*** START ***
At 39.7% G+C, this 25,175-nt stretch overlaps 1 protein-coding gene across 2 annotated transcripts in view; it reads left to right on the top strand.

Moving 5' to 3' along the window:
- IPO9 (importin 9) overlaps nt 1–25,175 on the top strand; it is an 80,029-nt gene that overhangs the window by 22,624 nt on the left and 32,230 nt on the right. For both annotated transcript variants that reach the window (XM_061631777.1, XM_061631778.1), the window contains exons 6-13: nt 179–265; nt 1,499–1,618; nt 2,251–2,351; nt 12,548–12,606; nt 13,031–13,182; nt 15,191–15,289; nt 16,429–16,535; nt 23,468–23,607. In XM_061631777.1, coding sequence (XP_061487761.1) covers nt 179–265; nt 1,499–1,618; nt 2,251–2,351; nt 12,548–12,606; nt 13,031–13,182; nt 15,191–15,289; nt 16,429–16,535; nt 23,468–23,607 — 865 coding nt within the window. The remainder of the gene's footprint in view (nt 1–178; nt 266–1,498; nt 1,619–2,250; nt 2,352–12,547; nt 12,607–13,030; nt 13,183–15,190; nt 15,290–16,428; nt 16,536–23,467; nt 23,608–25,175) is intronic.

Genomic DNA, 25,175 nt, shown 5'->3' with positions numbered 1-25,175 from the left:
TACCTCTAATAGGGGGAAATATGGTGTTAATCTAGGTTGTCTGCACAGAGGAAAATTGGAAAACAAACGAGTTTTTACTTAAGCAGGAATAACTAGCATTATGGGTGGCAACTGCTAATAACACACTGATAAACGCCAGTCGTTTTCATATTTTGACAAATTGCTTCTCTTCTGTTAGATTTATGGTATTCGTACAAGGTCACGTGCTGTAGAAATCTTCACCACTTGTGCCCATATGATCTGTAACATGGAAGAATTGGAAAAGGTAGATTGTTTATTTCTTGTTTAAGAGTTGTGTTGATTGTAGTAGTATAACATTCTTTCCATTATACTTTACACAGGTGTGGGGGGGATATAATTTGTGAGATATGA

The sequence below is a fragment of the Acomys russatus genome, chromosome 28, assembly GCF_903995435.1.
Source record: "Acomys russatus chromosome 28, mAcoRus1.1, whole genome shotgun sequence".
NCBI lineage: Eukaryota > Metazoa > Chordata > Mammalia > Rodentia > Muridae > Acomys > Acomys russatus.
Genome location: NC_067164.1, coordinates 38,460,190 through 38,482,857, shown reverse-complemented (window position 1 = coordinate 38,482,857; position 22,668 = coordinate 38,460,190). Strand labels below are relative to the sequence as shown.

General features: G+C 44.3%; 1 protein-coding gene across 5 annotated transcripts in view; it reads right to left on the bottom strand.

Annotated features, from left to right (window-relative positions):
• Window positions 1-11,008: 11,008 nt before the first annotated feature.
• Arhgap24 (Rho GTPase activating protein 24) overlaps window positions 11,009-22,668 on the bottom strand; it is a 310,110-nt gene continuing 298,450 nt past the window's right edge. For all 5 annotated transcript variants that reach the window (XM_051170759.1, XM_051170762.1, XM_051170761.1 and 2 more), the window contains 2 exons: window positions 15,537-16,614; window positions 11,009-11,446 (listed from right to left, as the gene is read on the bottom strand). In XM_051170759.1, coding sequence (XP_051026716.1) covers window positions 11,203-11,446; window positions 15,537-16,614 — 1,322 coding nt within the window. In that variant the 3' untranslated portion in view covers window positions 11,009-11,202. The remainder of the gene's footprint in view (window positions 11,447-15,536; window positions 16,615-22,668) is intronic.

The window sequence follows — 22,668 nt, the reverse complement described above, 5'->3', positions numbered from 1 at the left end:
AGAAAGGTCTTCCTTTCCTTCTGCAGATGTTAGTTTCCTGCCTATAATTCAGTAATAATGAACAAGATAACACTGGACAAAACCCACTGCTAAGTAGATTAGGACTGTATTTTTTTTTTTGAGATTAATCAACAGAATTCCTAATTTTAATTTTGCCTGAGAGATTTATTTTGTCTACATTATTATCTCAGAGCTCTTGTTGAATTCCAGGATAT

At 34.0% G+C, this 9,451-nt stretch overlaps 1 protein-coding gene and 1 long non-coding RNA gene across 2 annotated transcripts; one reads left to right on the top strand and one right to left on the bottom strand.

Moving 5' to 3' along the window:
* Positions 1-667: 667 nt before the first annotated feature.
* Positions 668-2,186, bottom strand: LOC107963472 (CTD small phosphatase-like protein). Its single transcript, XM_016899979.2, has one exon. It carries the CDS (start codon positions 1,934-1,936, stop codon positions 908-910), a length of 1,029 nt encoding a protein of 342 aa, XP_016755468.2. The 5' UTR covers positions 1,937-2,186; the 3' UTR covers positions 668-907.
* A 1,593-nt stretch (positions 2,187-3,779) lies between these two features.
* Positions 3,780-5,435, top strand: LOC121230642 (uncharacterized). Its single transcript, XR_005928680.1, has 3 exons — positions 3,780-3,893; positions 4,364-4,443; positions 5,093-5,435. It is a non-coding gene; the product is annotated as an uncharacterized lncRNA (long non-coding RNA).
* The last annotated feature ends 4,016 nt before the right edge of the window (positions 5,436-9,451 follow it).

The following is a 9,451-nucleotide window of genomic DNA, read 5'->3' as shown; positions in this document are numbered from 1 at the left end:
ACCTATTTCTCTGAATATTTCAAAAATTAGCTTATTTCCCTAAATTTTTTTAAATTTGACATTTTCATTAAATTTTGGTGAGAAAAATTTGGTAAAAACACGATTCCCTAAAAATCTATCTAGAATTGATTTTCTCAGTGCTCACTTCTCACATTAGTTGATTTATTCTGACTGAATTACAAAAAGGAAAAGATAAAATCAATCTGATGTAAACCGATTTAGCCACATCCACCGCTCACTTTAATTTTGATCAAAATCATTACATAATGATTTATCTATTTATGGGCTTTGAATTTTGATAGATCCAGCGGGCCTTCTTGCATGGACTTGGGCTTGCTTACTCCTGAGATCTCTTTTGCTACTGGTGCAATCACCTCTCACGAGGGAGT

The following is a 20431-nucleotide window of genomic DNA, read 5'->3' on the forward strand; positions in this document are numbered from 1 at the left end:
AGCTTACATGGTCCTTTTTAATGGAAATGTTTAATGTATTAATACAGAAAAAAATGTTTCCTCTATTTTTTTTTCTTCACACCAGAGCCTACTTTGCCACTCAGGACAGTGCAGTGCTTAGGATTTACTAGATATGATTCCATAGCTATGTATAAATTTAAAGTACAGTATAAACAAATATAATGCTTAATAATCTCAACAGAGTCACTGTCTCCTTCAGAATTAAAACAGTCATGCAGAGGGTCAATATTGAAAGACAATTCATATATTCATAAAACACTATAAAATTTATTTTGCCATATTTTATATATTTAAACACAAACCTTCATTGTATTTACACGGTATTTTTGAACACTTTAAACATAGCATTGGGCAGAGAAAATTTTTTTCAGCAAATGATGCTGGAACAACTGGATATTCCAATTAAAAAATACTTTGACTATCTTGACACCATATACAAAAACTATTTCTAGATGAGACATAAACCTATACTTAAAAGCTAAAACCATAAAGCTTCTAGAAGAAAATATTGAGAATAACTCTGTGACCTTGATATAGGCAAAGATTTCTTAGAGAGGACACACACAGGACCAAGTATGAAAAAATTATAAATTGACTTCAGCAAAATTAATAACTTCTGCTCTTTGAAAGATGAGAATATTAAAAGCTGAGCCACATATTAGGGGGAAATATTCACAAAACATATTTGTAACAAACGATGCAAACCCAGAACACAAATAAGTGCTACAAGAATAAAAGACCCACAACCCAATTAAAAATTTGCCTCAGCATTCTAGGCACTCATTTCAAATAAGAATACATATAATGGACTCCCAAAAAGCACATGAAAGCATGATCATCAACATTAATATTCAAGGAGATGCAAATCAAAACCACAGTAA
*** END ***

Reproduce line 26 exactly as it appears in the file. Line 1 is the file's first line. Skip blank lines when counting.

AGCTTACATGGTCCTTTTTAATGGAAATGTTTAATGTATTAATACAGAAAAAAATGTTTCCTCTATTTTTTTTTCTTCACACCAGAGCCTACTTTGCCACTCAGGACAGTGCAGTGCTTAGGATTTACTAGATATGATTCCATAGCTATGTATAAATTTAAAGTACAGTATAAACAAATATAATGCTTAATAATCTCAACAGAGTCACTGTCTCCTTCAGAATTAAAACAGTCATGCAGAGGGTCAATATTGAAAGACAATTCATATATTCATAAAACACTATAAAATTTATTTTGCCATATTTTATATATTTAAACACAAACCTTCATTGTATTTACACGGTATTTTTGAACACTTTAAACATAGCATTGGGCAGAGAAAATTTTTTTCAGCAAATGATGCTGGAACAACTGGATATTCCAATTAAAAAATACTTTGACTATCTTGACACCATATACAAAAACTATTTCTAGATGAGACATAAACCTATACTTAAAAGCTAAAACCATAAAGCTTCTAGAAGAAAATATTGAGAATAACTCTGTGACCTTGATATAGGCAAAGATTTCTTAGAGAGGACACACACAGGACCAAGTATGAAAAAATTATAAATTGACTTCAGCAAAATTAATAACTTCTGCTCTTTGAAAGATGAGAATATTAAAAGCTGAGCCACATATTAGGGGGAAATATTCACAAAACATATTTGTAACAAACGATGCAAACCCAGAACACAAATAAGTGCTACAAGAATAAAAGACCCACAACCCAATTAAAAATTTGCCTCAGCATTCTAGGCACTCATTTCAAATAAGAATACATATAATGGACTCCCAAAAAGCACATGAAAGCATGATCATCAACATTAATATTCAAGGAGATGCAAATCAAAACCACAGTAA